post edited by aschen0866 - 2018/03/11 22:08:55
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andersm
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Re: Strange Interrupts on PIC32MX150F128! 2018/03/11 22:48:35 (permalink) ☼ Best Answerby SM6FIE 2018/03/12 12:06:17
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bagI have a PIC32MX150F128 running an application with the following setup. On INT1 I have a pulse train @ 1PPS. The leading edge of the pulse generates a priority 7 interrupt using shadow registers.

The PIC32MX1xx/2xx don't have shadow registers.
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SM6FIE
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Re: Strange Interrupts on PIC32MX150F128! 2018/03/12 12:07:18 (permalink)
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That is correct. PIC32MX1xx/2xx dont have shadow registers. My misstake...
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SM6FIE
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Re: Strange Interrupts on PIC32MX150F128! 2018/03/13 11:54:31 (permalink)
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Hi!
 
My Core Timer interrupt routine look like this:
 
// Core Timer INTERRUPT ROUTINE ***************************************************
// IsrCoreTmr, Core timer interrupt routine
// NOTE! This code can be commented when testing Core timers test frame work!!!
void __ISR(_CORE_TIMER_VECTOR, IPL6SOFT) IsrCoreTmr(void)
{
  xMultiTmrInterrupt();
  Nop();
  IFS0bits.CTIF = 0;
  // xOpenCoreTimer(MULTI_TMR_RES_COUNTS);
  xUpdateCoreTimerFromCount(MULTI_TMR_RES_COUNTS); // Make relativ update of core timer (from current value))
}

 
The core timer update routine look like this:
// xUpdateCoreTimerFromCount
// Function: Adds uiAddPeriod to the content of the count register
// and sets the compare register to the result
// uiAddPeriod: Updates the Compare register with the current value of the count
// register + uiAddPeriod
// Note: Clears the Core Timer Interrupt flag CTIF
// Example: xUpdateCoreTimerFromCount(0xFFX);
void xUpdateCoreTimerFromCount(unsigned int uiAddPeriod)
{
    unlint ulCount;
    asm volatile("mfc0 %0, $9" : "=r"(ulCount)); // Read Core timer count register
    uiAddPeriod = uiAddPeriod + ulCount; // Add new period to timer counts
    asm volatile("mtc0 %0,$11" : "+r"(uiAddPeriod)); // Set up the new period in the compare register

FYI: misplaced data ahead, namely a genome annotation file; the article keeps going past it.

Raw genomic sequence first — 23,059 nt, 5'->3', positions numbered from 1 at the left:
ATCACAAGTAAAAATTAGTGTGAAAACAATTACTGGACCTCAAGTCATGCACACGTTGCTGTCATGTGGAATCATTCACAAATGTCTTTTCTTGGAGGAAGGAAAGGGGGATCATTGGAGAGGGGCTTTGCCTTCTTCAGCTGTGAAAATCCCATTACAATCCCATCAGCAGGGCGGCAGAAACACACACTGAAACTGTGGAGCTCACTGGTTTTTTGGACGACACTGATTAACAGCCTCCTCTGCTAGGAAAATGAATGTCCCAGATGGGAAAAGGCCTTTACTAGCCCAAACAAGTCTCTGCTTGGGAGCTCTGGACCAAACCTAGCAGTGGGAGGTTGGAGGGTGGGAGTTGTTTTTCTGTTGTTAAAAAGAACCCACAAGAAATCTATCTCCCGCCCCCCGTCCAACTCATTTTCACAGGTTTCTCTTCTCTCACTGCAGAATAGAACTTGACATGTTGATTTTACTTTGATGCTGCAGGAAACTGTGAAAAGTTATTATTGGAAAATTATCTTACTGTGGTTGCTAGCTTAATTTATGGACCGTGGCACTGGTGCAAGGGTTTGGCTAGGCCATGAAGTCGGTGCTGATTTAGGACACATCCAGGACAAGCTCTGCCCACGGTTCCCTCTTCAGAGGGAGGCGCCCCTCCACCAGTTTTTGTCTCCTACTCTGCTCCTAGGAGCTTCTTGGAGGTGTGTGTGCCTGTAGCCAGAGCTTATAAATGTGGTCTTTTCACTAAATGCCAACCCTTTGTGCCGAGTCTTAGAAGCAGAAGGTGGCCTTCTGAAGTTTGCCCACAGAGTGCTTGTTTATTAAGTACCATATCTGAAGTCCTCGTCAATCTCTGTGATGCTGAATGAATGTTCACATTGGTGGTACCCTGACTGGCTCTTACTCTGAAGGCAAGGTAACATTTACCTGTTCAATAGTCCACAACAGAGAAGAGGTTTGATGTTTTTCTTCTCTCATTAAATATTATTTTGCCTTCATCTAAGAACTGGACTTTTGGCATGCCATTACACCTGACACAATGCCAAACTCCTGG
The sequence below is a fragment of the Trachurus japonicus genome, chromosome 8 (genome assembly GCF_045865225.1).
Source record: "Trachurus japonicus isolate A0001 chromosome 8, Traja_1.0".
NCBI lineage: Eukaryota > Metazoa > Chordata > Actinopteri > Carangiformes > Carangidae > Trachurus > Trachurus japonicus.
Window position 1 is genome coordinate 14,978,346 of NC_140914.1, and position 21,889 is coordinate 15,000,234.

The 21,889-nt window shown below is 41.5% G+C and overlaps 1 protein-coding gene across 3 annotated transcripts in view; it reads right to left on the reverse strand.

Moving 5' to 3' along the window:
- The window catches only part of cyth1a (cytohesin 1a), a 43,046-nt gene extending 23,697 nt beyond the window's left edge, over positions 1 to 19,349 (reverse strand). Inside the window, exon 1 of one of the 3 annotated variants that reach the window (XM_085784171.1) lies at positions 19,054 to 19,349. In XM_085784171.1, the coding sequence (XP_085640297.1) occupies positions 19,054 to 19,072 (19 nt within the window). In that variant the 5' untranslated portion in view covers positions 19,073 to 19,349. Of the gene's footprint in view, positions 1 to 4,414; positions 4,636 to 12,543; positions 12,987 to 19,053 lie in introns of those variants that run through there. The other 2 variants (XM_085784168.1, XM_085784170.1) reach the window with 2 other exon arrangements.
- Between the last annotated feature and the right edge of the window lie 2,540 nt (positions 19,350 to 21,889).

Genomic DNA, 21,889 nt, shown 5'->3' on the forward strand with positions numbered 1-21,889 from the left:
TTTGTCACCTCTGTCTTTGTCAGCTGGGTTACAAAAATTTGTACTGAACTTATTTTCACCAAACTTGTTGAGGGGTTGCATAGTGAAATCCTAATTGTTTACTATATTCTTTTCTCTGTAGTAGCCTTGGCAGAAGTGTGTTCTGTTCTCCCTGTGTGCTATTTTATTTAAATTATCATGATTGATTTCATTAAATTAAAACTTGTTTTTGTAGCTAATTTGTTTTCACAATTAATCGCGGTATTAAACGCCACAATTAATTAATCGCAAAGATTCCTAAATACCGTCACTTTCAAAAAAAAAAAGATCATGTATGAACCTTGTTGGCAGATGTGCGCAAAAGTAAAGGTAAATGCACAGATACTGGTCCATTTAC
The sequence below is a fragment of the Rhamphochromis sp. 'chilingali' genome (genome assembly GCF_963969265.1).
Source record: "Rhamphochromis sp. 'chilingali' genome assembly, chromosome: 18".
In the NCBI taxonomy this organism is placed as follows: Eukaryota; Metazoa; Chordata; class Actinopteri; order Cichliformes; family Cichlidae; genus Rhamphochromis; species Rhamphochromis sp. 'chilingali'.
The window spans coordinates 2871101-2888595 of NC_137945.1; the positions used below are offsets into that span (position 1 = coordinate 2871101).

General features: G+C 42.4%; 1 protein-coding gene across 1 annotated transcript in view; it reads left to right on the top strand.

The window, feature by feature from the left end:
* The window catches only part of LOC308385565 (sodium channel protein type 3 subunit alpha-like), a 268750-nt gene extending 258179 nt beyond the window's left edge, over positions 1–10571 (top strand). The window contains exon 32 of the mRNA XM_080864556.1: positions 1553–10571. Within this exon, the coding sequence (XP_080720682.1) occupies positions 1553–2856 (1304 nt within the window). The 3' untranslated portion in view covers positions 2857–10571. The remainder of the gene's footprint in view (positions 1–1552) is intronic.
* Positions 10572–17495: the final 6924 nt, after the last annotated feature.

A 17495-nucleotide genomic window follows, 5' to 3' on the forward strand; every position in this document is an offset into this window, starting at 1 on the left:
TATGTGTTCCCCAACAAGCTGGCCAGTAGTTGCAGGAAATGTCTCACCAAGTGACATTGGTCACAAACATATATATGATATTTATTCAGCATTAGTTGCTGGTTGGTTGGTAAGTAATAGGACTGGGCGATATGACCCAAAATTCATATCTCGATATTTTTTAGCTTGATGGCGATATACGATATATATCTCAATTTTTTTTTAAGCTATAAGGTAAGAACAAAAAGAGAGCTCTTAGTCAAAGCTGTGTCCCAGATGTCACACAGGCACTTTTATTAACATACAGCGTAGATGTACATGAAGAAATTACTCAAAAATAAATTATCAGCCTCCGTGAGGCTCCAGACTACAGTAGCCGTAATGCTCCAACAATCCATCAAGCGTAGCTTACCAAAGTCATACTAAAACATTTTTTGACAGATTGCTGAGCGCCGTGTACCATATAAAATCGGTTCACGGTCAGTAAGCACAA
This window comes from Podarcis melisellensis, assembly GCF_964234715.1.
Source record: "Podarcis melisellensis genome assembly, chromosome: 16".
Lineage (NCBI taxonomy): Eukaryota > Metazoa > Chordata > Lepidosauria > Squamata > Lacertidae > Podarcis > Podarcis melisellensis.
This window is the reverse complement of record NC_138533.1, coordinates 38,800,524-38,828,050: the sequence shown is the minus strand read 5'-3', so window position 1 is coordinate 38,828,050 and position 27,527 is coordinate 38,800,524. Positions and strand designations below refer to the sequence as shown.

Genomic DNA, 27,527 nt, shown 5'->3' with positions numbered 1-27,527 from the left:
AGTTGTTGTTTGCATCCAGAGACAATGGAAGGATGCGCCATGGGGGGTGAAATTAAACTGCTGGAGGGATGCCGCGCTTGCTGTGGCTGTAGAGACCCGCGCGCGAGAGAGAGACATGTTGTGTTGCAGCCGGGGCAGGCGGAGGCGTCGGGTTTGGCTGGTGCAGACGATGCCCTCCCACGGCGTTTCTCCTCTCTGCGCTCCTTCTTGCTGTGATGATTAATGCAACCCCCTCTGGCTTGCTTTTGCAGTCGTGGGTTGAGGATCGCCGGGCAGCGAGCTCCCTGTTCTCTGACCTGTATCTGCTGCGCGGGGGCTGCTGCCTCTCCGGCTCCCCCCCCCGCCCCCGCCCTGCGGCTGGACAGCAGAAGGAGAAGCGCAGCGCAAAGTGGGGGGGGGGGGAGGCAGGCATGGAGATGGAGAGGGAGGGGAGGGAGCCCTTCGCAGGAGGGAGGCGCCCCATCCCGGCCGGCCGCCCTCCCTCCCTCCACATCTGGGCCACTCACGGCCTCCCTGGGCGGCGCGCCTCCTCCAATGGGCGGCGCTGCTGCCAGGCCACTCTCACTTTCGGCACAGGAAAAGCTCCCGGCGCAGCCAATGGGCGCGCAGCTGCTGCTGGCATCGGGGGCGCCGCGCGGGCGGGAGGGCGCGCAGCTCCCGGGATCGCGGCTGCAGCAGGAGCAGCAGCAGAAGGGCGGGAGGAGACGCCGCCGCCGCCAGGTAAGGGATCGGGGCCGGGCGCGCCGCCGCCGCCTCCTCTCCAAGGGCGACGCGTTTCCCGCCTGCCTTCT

}

 
The INT1 interrupt code look like this:
// External INT1 INTERRUPT ROUTINE, GPS 1 PPS***********************************
// IsrInt1, Timer interrupt routine, priority #7
// Description: Increment GPS clock when we got an interrupt from the GPS 1PPS
// Note: This is a 24 UTC hour clock
// The value of the TMR2 32 bit counter is expected to be in the interval
// between iGrtcLowerCountLimit and iGrtcUpperCountLimit. If not GpsClkRec.ucErr
// is set t0 relevant error code (COUNTS_TO_LOWER_ERROR or COUNTS_TO_UPPER_ERROR)
void __ISR(_EXTERNAL_1_VECTOR, IPL7SOFT) Int1Handler(void)
{
  DbgPort1PinHigh();
  T2CONbits.ON = False;
  Nop(); // Let TMR stabilize
  GpsClkRec.uiLastTmrCount = TMR2;
  TMR2 = 0;
  Nop();
  T2CONbits.ON = True;

  // DEBUG
  iValueVek[iIdx] = GpsClkRec.uiLastTmrCount;
  iIdx++;
  if (iIdx > 100) {
    iIdx = 0;
  }
  DbgPort1PinLow();
  iGpsOneLapCount++;
  if (iGpsOneLapCount >= 3) {
    iGpsOneLapDone = True;
    if (GpsClkRec.uiLastTmrCount < iGpsLowCountLimit) {
      GpsClkRec.ucErr = GPS_COUNTS_TO_LOW_ERROR;
      iGpsClockError = GPS_COUNTS_TO_LOW_ERROR;
    }
    if (GpsClkRec.uiLastTmrCount > iGpsHighCountLimit) {
      GpsClkRec.ucErr = GPS_COUNTS_TO_HIGH_ERROR;
      iGpsClockError = GPS_COUNTS_TO_HIGH_ERROR;
    }
  }

DoInt1Calculations();
  mxINT1ClearIntFlag();
  Nop();
  return;
}

 
I have attached a photo of the oscilloscope graph when the error occurs. The yellow graph is the INT1 pin. And the blue is the DbgPort1 pin. As can be seen the interrupt INT1 is generated twice rapidly (within a micro second).
The  mxINT1ClearIntFlag(); is a macro that does: (IFS0CLR = _xIFS0_INT1IF_MASK)
 
The only thing I can see that I should change is the IFS0bits.CTIF = 0; statement. I should remove this due to the fact that updating the Core timer compare register by default clears the CTIF. Will see if this changes the behavior.
 
The multi timers interrupt uses the result of the TMR23 counter (INT1). But this should not interfere with the INT1 interrupts and generate spurious interrupts as in the photo.
 
Regards, Bo, SM6FIE
 

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#6
al_bin
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Re: Strange Interrupts on PIC32MX150F128! 2018/03/13 13:33:09 (permalink)
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try:
IFS0CLR = 1;
instead:
IFS0bits.CTIF = 0;

Albert